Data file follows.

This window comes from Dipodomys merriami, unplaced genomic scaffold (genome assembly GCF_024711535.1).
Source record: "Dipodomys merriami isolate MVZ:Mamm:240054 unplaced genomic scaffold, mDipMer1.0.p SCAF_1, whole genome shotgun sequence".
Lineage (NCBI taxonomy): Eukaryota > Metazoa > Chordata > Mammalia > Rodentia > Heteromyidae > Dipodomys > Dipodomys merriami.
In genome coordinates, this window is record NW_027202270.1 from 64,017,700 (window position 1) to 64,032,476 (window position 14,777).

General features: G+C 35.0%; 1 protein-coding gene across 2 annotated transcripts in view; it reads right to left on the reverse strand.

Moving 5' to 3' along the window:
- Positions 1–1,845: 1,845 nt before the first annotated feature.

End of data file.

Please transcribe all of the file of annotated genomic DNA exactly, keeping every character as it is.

This window comes from Dipodomys merriami, unplaced genomic scaffold (genome assembly GCF_024711535.1).
Source record: "Dipodomys merriami isolate MVZ:Mamm:240054 unplaced genomic scaffold, mDipMer1.0.p SCAF_1, whole genome shotgun sequence".
Lineage (NCBI taxonomy): Eukaryota > Metazoa > Chordata > Mammalia > Rodentia > Heteromyidae > Dipodomys > Dipodomys merriami.
In genome coordinates, this window is record NW_027202270.1 from 64,017,700 (window position 1) to 64,032,476 (window position 14,777).

General features: G+C 35.0%; 1 protein-coding gene across 2 annotated transcripts in view; it reads right to left on the reverse strand.

Moving 5' to 3' along the window:
- Positions 1–1,845: 1,845 nt before the first annotated feature.